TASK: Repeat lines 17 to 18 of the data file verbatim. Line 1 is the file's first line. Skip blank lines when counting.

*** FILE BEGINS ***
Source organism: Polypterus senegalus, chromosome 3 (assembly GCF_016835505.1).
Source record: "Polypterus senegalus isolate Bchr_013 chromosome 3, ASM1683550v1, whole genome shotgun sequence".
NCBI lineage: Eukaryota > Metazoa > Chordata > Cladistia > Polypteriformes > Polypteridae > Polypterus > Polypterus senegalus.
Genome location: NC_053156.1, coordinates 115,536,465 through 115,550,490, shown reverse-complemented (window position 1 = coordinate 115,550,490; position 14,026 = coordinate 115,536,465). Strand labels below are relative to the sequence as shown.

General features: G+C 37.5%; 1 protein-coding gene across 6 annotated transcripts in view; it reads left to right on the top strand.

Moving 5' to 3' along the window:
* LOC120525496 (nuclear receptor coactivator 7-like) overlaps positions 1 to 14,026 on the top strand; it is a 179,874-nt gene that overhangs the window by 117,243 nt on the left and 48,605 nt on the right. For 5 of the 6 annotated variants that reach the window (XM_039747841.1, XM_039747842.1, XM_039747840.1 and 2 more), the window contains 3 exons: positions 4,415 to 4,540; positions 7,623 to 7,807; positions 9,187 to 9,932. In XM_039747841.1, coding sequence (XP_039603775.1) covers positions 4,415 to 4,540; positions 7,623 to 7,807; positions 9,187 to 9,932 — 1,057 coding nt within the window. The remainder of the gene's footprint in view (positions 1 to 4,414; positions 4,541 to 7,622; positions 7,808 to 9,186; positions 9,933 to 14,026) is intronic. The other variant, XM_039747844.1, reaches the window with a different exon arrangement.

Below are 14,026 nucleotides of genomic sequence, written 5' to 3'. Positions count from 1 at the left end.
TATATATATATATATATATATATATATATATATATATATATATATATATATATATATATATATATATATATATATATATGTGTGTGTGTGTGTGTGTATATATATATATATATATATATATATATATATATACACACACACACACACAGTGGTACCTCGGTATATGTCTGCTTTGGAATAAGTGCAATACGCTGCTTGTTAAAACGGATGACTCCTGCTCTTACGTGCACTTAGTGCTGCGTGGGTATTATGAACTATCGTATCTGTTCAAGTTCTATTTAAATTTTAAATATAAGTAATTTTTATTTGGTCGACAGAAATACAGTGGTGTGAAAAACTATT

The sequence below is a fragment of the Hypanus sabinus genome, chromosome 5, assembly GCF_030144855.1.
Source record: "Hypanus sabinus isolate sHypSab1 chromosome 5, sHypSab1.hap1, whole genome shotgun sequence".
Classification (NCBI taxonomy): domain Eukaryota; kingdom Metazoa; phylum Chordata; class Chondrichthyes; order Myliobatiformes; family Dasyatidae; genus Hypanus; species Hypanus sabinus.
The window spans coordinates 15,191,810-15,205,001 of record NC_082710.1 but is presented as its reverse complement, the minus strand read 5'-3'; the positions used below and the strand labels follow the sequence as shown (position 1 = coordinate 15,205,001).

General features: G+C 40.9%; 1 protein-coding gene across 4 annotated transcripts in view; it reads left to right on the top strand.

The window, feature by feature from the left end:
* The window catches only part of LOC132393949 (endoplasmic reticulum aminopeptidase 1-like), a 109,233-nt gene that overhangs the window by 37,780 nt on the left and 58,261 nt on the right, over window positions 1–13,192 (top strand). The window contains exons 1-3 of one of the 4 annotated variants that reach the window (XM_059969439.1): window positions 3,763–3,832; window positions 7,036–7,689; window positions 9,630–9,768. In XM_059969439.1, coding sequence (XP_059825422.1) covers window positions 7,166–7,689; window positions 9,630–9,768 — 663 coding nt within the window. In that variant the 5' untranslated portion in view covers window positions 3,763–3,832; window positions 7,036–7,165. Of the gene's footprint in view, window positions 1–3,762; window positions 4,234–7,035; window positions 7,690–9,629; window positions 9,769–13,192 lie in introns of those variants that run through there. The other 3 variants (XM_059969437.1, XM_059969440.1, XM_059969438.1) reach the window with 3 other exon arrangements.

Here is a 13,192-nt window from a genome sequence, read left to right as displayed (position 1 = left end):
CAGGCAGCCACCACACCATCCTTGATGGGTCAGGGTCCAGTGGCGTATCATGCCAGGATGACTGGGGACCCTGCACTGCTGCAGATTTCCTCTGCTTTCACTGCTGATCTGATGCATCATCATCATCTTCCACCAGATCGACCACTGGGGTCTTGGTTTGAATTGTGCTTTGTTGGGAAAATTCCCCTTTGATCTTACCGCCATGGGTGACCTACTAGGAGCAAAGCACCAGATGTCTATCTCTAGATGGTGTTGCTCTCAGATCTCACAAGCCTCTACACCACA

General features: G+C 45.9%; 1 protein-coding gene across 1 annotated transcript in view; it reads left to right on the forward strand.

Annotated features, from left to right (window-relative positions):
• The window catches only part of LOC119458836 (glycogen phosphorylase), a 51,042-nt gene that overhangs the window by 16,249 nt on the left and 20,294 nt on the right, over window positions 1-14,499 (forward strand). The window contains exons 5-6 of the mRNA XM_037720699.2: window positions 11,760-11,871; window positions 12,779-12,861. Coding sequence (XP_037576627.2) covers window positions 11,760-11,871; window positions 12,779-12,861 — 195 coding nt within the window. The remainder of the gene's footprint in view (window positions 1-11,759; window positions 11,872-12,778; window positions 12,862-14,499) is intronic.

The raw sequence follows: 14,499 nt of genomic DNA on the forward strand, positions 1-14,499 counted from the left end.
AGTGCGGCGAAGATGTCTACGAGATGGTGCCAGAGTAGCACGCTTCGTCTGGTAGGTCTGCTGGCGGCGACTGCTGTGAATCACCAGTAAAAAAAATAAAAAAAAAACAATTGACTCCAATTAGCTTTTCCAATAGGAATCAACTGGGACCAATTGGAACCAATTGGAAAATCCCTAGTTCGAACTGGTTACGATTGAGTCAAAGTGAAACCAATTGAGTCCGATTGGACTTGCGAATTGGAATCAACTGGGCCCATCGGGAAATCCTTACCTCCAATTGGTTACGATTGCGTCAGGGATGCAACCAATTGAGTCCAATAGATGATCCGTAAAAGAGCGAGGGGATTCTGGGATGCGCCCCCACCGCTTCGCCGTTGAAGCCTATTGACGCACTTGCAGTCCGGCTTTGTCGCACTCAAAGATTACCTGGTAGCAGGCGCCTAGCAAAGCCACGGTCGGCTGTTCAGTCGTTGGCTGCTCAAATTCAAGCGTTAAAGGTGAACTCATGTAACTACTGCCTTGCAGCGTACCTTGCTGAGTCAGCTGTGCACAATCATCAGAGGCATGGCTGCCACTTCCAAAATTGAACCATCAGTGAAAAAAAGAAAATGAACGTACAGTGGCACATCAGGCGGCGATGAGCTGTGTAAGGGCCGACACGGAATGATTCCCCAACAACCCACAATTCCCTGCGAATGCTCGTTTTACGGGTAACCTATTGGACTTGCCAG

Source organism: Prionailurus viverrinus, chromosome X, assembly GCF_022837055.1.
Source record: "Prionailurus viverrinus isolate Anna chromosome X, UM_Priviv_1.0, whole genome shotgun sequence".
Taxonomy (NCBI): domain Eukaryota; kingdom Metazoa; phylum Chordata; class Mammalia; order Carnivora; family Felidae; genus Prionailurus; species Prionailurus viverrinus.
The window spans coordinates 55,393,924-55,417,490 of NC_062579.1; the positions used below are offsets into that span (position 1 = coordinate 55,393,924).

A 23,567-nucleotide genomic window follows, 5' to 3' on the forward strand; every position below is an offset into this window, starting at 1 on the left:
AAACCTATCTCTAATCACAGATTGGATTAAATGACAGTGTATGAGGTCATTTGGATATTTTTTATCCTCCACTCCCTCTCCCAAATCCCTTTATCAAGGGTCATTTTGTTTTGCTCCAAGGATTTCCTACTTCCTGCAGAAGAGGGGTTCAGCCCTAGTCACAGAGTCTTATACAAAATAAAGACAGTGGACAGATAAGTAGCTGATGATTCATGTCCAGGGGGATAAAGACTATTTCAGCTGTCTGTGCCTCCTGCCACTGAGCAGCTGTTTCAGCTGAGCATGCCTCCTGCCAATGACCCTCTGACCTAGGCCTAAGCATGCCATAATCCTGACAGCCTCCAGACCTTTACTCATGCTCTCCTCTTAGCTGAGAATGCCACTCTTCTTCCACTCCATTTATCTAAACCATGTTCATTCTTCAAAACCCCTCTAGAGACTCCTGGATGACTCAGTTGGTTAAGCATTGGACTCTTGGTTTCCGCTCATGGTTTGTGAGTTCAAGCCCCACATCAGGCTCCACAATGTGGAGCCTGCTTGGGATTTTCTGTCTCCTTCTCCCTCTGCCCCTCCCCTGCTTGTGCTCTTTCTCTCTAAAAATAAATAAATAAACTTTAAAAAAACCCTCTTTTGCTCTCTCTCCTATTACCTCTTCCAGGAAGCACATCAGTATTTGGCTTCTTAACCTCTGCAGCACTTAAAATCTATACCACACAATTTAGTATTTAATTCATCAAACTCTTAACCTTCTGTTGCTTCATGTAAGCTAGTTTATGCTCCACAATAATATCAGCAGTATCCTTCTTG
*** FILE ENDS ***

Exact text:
Here is a 13,192-nt window from a genome sequence, read left to right as displayed (position 1 = left end):
CAGGCAGCCACCACACCATCCTTGATGGGTCAGGGTCCAGTGGCGTATCATGCCAGGATGACTGGGGACCCTGCACTGCTGCAGATTTCCTCTGCTTTCACTGCTGATCTGATGCATCATCATCATCTTCCACCAGATCGACCACTGGGGTCTTGGTTTGAATTGTGCTTTGTTGGGAAAATTCCCCTTTGATCTTACCGCCATGGGTGACCTACTAGGAGCAAAGCACCAGATGTCTATCTCTAGATGGTGTTGCTCTCAGATCTCACAAGCCTCTACACCACA